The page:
Analytical Chemistry is the branch of chemistry that studies how to analyze the chemical components of samples. This analysis can be qualitative or quantitative, and involves the use of instruments and methods to separate, identify, and quantify matter. Examples of some areas using analytical chemistry at GGC include environmental science and medical applications.
Dr. Huang’s research interests focus on trace level compounds identification and quantitation using GC/MS and HPLC/MS in various matrices. Projects include GC/MS method development, LC/MS method development, pesticide analysis, and water quality.
Dr. Kalman’s research interests in analytical chemistry include using HPLC, UV/VIS, and DSC to look at the interactions between proteins and at how changing solution conditions affect these interactions.
Dr. Kirberger’s primary research interests focus on the interaction between proteins and metal ions and how this relates to disease, diagnostics, and therapeutics. Approximately 40% of proteins bind metal ions as co-factors necessary for protein function. Metal toxicity is frequently associated with binding of non-physiological metal ions (e.g., lead, cadmium, mercury) with proteins through different binding modes. Using computational methods combined with data from statistical analyses, we can better understand the structural parameters associated with metal binding, and by extension, modify proteins to selectively bind certain ions with high affinity for directed purposes. For example, proteins can be modified to selectively bind gadolinium to function as an MRI contrast agent. Additionally, proteins can be modified to promote selective binding of radioactive metals to allow for targeted therapeutic remediation of cancer. Integration of a metal-binding site may be achieved either through mutation of key amino acids or by using a grafting approach whereby a binding motif is inserted at a select region in the peptide sequence. This research is highly-interdisciplinary, combining molecular biology, biochemistry, biophysics, statistics, bioinformatics, and prediction algorithm development. Various standard molecular biology techniques are used for cloning, protein modification and protein expression. Metal binding and structural analyses of proteins are conducted using Spectrofluorometry, ICP-OES and multi-dimensional NMR.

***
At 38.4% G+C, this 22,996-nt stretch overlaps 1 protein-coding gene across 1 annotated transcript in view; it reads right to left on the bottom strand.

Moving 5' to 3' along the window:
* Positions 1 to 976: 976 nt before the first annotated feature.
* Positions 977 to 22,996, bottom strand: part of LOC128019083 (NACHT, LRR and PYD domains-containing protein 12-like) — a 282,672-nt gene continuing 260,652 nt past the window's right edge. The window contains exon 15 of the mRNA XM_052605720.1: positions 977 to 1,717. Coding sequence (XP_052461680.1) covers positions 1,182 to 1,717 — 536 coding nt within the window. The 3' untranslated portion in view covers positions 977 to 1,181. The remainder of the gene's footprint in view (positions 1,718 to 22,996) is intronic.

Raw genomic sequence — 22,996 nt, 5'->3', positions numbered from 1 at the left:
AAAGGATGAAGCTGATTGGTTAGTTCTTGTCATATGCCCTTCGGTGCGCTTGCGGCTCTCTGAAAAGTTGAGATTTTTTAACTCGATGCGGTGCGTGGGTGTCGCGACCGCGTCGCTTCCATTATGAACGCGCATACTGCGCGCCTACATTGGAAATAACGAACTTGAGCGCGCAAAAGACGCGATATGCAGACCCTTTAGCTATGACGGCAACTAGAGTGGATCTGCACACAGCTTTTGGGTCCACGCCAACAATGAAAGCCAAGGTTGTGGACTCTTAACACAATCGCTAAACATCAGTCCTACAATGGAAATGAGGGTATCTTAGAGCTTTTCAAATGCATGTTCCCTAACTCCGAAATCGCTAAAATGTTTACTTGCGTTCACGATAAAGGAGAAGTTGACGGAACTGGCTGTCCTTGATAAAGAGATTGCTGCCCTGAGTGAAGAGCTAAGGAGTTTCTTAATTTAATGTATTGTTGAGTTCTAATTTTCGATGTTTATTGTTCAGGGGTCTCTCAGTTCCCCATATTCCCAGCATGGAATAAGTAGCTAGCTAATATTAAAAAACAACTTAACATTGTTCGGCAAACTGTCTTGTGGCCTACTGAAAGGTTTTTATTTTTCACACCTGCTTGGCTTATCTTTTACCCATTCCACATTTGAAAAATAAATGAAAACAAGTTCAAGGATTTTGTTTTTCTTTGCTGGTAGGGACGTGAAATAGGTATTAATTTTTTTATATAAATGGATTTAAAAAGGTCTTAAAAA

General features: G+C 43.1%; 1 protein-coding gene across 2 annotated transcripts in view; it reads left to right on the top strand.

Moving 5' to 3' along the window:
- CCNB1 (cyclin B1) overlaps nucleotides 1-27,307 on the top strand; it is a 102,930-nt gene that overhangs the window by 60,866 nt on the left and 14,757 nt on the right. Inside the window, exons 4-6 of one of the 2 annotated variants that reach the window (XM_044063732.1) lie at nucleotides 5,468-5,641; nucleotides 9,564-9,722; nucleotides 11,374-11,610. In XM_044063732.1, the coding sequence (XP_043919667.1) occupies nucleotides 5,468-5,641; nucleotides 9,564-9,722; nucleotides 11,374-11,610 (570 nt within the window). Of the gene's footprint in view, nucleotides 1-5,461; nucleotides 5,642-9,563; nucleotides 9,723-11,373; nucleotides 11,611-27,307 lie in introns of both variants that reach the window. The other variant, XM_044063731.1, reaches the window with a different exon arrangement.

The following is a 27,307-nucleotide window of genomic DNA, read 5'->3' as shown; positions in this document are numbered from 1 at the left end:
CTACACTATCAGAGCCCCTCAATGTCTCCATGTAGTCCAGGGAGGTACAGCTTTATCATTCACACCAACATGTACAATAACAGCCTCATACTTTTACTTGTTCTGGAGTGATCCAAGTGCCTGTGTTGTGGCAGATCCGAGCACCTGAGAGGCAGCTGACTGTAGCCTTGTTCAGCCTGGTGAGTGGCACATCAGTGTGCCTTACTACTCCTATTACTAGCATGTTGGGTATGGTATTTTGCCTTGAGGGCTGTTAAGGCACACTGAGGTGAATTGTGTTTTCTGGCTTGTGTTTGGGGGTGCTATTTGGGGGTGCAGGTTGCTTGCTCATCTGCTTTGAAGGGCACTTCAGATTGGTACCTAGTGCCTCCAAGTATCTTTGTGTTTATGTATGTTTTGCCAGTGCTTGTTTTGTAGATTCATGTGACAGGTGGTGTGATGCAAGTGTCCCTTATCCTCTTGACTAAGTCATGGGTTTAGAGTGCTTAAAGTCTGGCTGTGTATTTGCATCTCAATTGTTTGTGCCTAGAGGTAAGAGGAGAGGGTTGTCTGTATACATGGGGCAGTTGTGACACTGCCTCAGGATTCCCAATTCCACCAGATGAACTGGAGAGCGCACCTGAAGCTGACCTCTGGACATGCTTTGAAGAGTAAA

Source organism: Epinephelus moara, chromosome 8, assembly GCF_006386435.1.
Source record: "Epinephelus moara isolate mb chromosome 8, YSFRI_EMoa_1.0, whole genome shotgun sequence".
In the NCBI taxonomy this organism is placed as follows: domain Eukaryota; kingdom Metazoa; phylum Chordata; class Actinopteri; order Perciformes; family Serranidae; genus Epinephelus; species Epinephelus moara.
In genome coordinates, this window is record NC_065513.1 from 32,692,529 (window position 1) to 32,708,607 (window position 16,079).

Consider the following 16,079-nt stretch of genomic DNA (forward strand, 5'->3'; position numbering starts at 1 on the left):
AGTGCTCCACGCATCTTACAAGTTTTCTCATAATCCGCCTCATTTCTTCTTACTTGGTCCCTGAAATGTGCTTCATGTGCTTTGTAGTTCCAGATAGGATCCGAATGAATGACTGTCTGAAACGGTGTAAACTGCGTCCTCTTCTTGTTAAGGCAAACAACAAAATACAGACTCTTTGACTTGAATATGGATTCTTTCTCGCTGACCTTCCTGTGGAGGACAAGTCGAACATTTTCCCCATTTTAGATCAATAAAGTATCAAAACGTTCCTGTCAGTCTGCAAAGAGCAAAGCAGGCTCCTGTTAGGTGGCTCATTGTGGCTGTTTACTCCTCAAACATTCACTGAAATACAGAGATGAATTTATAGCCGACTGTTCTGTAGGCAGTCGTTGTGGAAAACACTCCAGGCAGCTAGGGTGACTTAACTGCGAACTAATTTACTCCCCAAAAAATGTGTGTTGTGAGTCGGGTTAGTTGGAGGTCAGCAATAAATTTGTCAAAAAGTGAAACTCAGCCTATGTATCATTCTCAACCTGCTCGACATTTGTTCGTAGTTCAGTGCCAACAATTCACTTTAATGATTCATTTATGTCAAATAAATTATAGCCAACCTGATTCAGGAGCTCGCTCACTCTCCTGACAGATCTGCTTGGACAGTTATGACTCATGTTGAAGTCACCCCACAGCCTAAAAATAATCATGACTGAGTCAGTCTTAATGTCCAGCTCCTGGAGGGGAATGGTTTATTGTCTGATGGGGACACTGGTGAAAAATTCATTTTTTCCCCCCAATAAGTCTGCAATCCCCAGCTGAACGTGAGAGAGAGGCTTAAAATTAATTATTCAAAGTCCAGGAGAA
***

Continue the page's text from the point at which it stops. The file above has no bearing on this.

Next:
Dr. Mwongela’s research interest includes developing undergraduate research projects in the area of lipid analysis and interaction of lipids with biomolecules, as well as analysis of pesticides or environmental pollutants using HPLC and GCMS or if /when available capillary electrophoresis.
Dr. Zimmermann is interested in applying analytical methods to making measurements of atmospheric gas-phase and particulate species. Current projects include: AFM analysis of sea spray aerosols collected from Skidaway Island; Passive sampling and measurement of PAHs in the metro-Atlanta region; and sampling and characterization of particulate biodiesel emissions.